In an interview with Britain’s Sky News, which had asked him whether he would consider a government of national unity because of the split in the vote, Mnangagwa said: “In 1964 Harold Wilson of Britain beat the Conservatives by one seat and he formed the government and ruled England.
“I have a two-thirds majority and you are talking about me abandoning my two-thirds majority to form a government of national unity. Not that it’s a bad idea but it doesn’t show that there is any need.”
Mnangagwa beat Nelson Chamisa of the Movement for Democratic Change Alliance in last week’s elections but Chamisa has rejected the result.
His Zimbabwe African National Union-Patriotic Front won 145 of the 210 seats in the national assembly while the MDC won 63 with one going to the National Patriotic Front and another to an independent candidate.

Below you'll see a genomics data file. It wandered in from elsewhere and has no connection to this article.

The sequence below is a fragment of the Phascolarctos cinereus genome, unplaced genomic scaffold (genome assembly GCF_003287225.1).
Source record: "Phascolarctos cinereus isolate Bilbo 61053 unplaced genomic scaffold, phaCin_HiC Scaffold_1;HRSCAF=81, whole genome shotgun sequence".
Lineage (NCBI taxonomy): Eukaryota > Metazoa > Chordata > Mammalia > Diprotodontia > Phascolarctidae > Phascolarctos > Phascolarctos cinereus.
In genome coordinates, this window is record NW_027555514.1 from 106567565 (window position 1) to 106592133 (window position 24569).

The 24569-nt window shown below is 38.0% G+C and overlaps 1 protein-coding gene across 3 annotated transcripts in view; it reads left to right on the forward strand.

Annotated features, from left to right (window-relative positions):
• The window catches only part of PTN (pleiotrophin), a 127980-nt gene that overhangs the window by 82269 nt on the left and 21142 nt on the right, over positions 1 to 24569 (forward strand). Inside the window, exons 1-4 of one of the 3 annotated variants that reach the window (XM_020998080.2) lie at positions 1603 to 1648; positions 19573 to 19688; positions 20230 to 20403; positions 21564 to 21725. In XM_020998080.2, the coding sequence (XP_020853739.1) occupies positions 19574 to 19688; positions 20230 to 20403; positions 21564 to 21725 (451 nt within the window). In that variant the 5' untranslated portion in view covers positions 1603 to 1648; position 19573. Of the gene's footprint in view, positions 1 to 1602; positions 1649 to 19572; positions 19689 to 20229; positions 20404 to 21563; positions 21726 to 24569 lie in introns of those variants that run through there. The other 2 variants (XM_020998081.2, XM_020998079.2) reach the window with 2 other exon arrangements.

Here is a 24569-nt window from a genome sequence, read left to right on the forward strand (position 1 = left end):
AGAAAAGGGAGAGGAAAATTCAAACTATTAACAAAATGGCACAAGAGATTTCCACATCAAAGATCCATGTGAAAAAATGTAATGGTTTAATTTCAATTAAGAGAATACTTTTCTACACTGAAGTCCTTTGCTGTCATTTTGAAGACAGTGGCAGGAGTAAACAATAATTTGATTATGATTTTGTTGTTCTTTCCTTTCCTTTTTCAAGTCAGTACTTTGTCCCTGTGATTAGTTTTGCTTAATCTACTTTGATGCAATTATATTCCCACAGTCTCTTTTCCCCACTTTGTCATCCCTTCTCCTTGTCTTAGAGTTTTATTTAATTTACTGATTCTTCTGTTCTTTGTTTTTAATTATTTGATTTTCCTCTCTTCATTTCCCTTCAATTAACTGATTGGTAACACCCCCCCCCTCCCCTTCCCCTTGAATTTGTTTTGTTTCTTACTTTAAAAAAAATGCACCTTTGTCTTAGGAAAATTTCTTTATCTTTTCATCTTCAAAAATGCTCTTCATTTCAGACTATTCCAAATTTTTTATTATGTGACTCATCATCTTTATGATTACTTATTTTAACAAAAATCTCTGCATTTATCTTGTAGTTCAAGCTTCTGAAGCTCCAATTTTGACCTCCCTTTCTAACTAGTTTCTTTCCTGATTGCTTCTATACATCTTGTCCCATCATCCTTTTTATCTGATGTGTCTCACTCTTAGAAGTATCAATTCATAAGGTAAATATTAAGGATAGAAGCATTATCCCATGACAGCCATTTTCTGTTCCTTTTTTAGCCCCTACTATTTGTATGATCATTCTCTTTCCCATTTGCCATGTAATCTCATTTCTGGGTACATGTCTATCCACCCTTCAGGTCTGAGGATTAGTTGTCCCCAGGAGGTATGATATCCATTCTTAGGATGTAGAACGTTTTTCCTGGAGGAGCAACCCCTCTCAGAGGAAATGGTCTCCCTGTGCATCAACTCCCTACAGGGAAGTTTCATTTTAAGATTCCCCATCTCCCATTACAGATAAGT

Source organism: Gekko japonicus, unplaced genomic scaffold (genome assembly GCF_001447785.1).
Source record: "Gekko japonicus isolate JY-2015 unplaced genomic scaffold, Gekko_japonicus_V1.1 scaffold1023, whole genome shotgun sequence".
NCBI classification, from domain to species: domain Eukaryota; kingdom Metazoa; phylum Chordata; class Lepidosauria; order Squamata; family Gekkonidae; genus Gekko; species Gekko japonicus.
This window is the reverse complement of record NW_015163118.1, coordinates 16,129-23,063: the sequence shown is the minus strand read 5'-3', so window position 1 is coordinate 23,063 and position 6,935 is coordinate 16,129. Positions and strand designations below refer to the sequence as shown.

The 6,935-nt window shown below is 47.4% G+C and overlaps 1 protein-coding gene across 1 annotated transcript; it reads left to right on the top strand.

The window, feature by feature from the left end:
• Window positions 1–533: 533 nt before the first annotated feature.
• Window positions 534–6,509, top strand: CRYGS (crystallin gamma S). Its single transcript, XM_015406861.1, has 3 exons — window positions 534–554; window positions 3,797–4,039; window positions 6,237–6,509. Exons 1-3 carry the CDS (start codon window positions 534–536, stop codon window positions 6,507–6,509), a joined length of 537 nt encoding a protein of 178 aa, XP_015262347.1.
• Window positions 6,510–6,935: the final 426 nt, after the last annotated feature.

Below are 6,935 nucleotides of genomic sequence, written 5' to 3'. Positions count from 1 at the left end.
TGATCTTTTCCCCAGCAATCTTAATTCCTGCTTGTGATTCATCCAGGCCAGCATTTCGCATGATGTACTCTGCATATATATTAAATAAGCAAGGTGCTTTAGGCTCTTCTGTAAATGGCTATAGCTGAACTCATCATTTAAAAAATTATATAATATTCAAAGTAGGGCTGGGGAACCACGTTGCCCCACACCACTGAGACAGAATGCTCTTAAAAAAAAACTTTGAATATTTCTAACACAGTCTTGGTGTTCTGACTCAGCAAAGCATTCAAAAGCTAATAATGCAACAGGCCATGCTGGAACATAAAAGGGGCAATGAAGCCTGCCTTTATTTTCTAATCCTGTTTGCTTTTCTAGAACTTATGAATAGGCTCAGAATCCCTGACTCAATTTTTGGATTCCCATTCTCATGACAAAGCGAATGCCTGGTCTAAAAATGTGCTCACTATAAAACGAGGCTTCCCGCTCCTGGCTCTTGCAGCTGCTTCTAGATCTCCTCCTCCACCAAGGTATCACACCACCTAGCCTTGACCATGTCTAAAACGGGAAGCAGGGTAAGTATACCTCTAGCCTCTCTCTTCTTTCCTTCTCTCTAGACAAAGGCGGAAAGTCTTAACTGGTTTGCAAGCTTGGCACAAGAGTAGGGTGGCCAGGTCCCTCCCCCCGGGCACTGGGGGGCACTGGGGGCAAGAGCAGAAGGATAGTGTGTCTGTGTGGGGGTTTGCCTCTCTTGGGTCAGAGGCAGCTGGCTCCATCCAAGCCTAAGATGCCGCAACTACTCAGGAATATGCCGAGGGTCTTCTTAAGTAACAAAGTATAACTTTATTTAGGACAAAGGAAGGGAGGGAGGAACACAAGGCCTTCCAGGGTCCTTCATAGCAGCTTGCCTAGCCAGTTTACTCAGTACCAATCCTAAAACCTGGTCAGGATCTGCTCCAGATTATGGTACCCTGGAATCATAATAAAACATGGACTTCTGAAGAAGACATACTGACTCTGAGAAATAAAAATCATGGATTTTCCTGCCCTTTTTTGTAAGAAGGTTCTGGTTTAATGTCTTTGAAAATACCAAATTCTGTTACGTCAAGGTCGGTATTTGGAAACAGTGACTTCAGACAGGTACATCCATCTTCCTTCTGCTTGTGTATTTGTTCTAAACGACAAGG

There has been wide speculation especially in the privately owned media that Mnangagwa was thinking of setting up a government of national unity because of his narrow victory and claims by the main opposition that he rigged the elections.
The speculation seemed to have been fuelled by a statement by Mnangagwa that he was talking to Chamisa.
His spokesman George Charamba later clarified that it was Home Affairs Minister Obert Mpofu who was talking to Chamisa and not Mnangagwa per se.
Mnangagwa told Sky News that he won a free, fair and transparent election, so “politics should now take the back seat because the elections are now behind us.
“We should now put our shoulders to the wheel for purposes of modernizing our economy, growing our economy together.
“Those who voted against me, those who voted for me, we say Zimbabwe is ours together. Let’s move on. The best argument, the best vision, the best ideas have taken the day,” he said.
Sources within the Mnangagwa administration, however, say he might appoint one or two legislators from the opposition into his cabinet.